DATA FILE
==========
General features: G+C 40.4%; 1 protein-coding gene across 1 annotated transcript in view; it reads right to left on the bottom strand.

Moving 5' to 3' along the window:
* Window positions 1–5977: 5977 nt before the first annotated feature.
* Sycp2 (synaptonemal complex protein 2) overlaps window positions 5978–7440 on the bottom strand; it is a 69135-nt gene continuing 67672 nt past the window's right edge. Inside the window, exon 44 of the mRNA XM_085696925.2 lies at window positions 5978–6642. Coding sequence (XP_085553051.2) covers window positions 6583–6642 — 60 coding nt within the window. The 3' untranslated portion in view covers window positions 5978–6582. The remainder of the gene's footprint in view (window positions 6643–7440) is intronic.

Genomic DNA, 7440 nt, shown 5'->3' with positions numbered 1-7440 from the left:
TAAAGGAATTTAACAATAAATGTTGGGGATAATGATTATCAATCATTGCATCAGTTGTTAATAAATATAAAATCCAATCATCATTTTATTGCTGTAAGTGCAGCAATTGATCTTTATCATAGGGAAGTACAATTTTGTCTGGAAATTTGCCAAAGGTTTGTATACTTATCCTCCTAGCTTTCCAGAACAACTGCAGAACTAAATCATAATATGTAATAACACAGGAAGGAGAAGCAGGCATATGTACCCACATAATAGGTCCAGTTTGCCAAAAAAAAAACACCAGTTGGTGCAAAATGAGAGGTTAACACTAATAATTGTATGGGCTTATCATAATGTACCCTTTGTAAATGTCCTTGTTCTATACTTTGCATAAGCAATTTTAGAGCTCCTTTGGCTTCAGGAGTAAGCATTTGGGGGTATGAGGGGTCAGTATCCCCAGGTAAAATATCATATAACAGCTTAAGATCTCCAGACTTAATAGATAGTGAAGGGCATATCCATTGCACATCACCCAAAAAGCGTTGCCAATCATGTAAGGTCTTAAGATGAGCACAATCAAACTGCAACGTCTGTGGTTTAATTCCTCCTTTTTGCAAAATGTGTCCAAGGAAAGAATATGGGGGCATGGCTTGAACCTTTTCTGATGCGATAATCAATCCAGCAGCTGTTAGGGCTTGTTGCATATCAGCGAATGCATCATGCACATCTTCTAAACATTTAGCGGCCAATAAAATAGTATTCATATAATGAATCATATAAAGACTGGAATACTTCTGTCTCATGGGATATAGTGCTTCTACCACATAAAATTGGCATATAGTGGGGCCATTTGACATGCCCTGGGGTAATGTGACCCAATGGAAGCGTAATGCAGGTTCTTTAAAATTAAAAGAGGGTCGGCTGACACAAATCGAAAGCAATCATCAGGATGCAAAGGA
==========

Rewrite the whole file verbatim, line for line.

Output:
General features: G+C 40.4%; 1 protein-coding gene across 1 annotated transcript in view; it reads right to left on the bottom strand.

Moving 5' to 3' along the window:
* Window positions 1–5977: 5977 nt before the first annotated feature.
* Sycp2 (synaptonemal complex protein 2) overlaps window positions 5978–7440 on the bottom strand; it is a 69135-nt gene continuing 67672 nt past the window's right edge. Inside the window, exon 44 of the mRNA XM_085696925.2 lies at window positions 5978–6642. Coding sequence (XP_085553051.2) covers window positions 6583–6642 — 60 coding nt within the window. The 3' untranslated portion in view covers window positions 5978–6582. The remainder of the gene's footprint in view (window positions 6643–7440) is intronic.

Genomic DNA, 7440 nt, shown 5'->3' with positions numbered 1-7440 from the left:
TAAAGGAATTTAACAATAAATGTTGGGGATAATGATTATCAATCATTGCATCAGTTGTTAATAAATATAAAATCCAATCATCATTTTATTGCTGTAAGTGCAGCAATTGATCTTTATCATAGGGAAGTACAATTTTGTCTGGAAATTTGCCAAAGGTTTGTATACTTATCCTCCTAGCTTTCCAGAACAACTGCAGAACTAAATCATAATATGTAATAACACAGGAAGGAGAAGCAGGCATATGTACCCACATAATAGGTCCAGTTTGCCAAAAAAAAAACACCAGTTGGTGCAAAATGAGAGGTTAACACTAATAATTGTATGGGCTTATCATAATGTACCCTTTGTAAATGTCCTTGTTCTATACTTTGCATAAGCAATTTTAGAGCTCCTTTGGCTTCAGGAGTAAGCATTTGGGGGTATGAGGGGTCAGTATCCCCAGGTAAAATATCATATAACAGCTTAAGATCTCCAGACTTAATAGATAGTGAAGGGCATATCCATTGCACATCACCCAAAAAGCGTTGCCAATCATGTAAGGTCTTAAGATGAGCACAATCAAACTGCAACGTCTGTGGTTTAATTCCTCCTTTTTGCAAAATGTGTCCAAGGAAAGAATATGGGGGCATGGCTTGAACCTTTTCTGATGCGATAATCAATCCAGCAGCTGTTAGGGCTTGTTGCATATCAGCGAATGCATCATGCACATCTTCTAAACATTTAGCGGCCAATAAAATAGTATTCATATAATGAATCATATAAAGACTGGAATACTTCTGTCTCATGGGATATAGTGCTTCTACCACATAAAATTGGCATATAGTGGGGCCATTTGACATGCCCTGGGGTAATGTGACCCAATGGAAGCGTAATGCAGGTTCTTTAAAATTAAAAGAGGGTCGGCTGACACAAATCGAAAGCAATCATCAGGATGCAAAGGA